The arch-opponent of Christian lore, "Satan" (in Buddhism "Mara") might be placed at Level 11: "Devas Wielding Power over the Creation of Others" (paranimmita-vasavatti). But like the Christian devil, Mara does not refer to a single being. Mara-Devaputra is a deva (a kind of "Lucifer"); another Mara is a personification of Death, which rules the Sensual World in its entirety (because all being are of a nature to eventually die and be reborn). Other beings on earth are called "Maras," and these may be thought of as "demons" or spiritual soldiers dedicated to the cause of Death, corruption, anger, revenge, and spoilage. Lucifer, Satan, demons, and "unclean spirits" -- just like God, godlings, angels, light-beings -- all still deal with varying degrees of lust, hatred, and ignorance. Mara/Satan may have developed a particularly polluted mind (as for example the story of Mara Dusi, MN 50).

Buddhas and Arhats are beyond and above deities, gods, and other beings, since they irreversibly have eliminated all greed, all hate, and all delusion! They have transcended existence and continued wandering in Samsara by attaining nirvana. Nirvana is the deathless absolute peace, the supreme bliss, the highest bliss. No trace of craving, anger, or confusion remains.
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Biggest Stock Market Drop in History

Nagas (Reptilians) vie with Asuras (Titans) for financial dominance (Image: Asian bill)

Stock Market down 777 points
WQ editorial
It seems foreign leaders were right that Financial Armageddon is upon the U.S. economy. Congress has rejected an across the board bailout, and Wall Street suffered its biggest setback to date. The Mortgage Crisis is touching everyone that to the extreme greed (lobha) of a few and the general greed of the many. President Bush inherited a budget surplus and not only squandered it, using war and civil rights abuses as his banner, he ran up the nation's debt to its highest point ever. Now trillions of dollars in debt (money which needs to be serviced, i.e., interest paid on it to billionaires and foreign nations and transnational banking concerns).

Washington Mutual has gone in the wake of Fannie Mae and Freddie Mac (preceded by IndyMac) -- for a total of 11 major institutions failing. And today along with the DOW, which lost a record 777 points, Wachovia Bank has also failed. Subprime loan defaults are not at the root of all problems. Greed is. But the entire financial system, and perhaps the corporate capitalist mentality behind it (although it's verbotten to say so), is ultimately at fault.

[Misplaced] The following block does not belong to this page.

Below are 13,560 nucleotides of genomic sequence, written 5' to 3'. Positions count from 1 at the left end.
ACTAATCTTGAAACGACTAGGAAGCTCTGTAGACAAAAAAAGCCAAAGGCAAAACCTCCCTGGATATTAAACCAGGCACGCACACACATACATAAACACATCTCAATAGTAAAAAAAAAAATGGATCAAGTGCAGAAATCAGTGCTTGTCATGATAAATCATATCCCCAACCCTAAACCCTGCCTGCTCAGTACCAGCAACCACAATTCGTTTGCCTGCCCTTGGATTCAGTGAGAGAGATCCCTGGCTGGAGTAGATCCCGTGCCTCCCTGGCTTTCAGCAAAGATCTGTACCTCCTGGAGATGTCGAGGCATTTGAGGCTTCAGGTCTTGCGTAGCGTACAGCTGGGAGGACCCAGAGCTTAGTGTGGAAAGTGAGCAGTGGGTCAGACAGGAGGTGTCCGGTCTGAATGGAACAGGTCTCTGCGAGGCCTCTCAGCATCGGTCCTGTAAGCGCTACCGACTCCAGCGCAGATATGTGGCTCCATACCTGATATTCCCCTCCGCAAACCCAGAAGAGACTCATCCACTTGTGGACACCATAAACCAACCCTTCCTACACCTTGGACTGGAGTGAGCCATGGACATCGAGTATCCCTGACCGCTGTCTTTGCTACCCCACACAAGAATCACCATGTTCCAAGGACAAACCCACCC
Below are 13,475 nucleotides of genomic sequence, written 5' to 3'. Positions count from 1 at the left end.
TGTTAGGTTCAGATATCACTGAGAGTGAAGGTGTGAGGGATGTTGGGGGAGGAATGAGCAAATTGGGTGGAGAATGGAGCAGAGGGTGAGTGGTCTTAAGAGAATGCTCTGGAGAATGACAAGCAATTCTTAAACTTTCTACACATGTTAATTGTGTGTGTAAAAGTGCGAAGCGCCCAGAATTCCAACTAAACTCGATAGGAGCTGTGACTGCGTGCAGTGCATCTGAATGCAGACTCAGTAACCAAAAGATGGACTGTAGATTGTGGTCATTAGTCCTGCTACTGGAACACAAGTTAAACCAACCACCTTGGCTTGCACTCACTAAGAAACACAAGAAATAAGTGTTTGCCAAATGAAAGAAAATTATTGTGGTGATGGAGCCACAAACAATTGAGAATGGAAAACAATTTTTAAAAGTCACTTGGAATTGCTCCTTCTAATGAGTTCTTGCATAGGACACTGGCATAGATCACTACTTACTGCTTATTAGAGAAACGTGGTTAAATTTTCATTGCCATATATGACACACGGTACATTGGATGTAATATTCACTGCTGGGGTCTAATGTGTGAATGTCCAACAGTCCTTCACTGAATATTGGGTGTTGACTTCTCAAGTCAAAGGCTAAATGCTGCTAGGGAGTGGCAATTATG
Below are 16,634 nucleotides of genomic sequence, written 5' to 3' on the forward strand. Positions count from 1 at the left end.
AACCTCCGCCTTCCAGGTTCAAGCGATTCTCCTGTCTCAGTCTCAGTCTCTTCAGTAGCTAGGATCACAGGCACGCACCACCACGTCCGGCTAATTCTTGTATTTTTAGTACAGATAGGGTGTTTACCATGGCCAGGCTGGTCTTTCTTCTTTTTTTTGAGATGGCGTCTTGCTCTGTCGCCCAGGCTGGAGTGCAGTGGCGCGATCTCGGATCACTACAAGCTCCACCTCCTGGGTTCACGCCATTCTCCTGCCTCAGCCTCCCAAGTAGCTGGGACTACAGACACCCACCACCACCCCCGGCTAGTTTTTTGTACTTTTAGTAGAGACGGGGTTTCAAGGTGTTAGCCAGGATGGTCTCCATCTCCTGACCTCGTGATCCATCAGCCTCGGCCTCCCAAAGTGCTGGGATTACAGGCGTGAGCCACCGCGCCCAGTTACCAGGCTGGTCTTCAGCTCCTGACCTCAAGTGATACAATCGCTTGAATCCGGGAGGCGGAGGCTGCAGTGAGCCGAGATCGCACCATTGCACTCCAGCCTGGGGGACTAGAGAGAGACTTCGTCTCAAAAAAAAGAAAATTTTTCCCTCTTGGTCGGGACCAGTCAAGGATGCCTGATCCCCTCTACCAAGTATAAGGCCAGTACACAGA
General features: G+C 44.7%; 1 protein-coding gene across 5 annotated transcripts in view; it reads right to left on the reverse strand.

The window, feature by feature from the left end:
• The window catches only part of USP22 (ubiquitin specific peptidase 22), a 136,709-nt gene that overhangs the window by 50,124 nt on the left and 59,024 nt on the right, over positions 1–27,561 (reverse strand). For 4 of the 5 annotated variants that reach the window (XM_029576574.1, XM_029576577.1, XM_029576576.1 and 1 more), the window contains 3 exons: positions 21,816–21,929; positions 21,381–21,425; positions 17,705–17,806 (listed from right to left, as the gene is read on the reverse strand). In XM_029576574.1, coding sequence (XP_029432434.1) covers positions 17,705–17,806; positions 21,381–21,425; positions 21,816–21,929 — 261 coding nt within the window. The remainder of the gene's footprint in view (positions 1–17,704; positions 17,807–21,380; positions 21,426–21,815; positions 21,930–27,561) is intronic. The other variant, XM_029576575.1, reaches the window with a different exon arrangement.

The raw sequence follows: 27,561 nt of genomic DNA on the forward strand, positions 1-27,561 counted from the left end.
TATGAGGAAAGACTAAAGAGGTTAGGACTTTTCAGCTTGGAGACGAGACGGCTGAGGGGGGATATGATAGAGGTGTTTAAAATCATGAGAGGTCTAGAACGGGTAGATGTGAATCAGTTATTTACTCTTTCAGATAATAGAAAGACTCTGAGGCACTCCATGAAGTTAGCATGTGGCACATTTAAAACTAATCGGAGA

The nations of the world look on, seeing their own stock exchanges plunge. And at least one, Iran, has spoken truth to power. Because we as a nation hate Iran (and the Middle East in general), Americans have dismissed the warnings. But the American public is speaking up to representatives NOT to approve any kind of socialist-bailout. If we're capitalists, then the market must save itself through market principles or be allowed to fail.

Meanwhile, the nation remains in the morass of illegal wars (under the Bush Doctrine of preemptive attacks on non-aggressors artfully using revenge for 9/11 and Weapons of Mass Destruction as the pretext). And on the home front, civil rights and personal liberties are flying out of the window in the name of "homeland security."

Whether a new Depression is upon the nation or if "1984" is being ushered in under the guise of financial collapse and endless war, the Zeitgeist is worrisome and in need of a deep explanation. Watch Zeitgeist the Movie (http://www.zeitgeistmovie.com/), which explains high finance and religious complicity (including popular Buddhism used by nation states to promote very non-Buddhist ideas) in the impending problem.

Or click: Zeitgeist the Movie: final edit (2008)
  • Cheerful daily 20 min. roundup of financial news: Marketplace (American Public Radio)

Magic Mushrooms help some get Spiritual: Study finds

Typical sadhu (samana, wandering ascetic) Kumbh Mela in Haridwar, India (wikipedia).

Study Finds Benefit in "Magic Mushrooms"
Malcolm Ritter (7/1/08)

In 2002, at a Johns Hopkins University laboratory, a business consultant named Dede Osborn took a psychedelic drug as part of a research project. She felt like she was taking off. She saw colors. Then it felt like her heart was ripping open.
But she called the experience joyful as well as painful, and says that it has helped her to this day. "I feel more centered in who I am and what I'm doing," said Osborn, now 66, of Providence, R.I. "I don't seem to have those self-doubts like I used to have. I feel much more grounded [and feel that] we are all connected."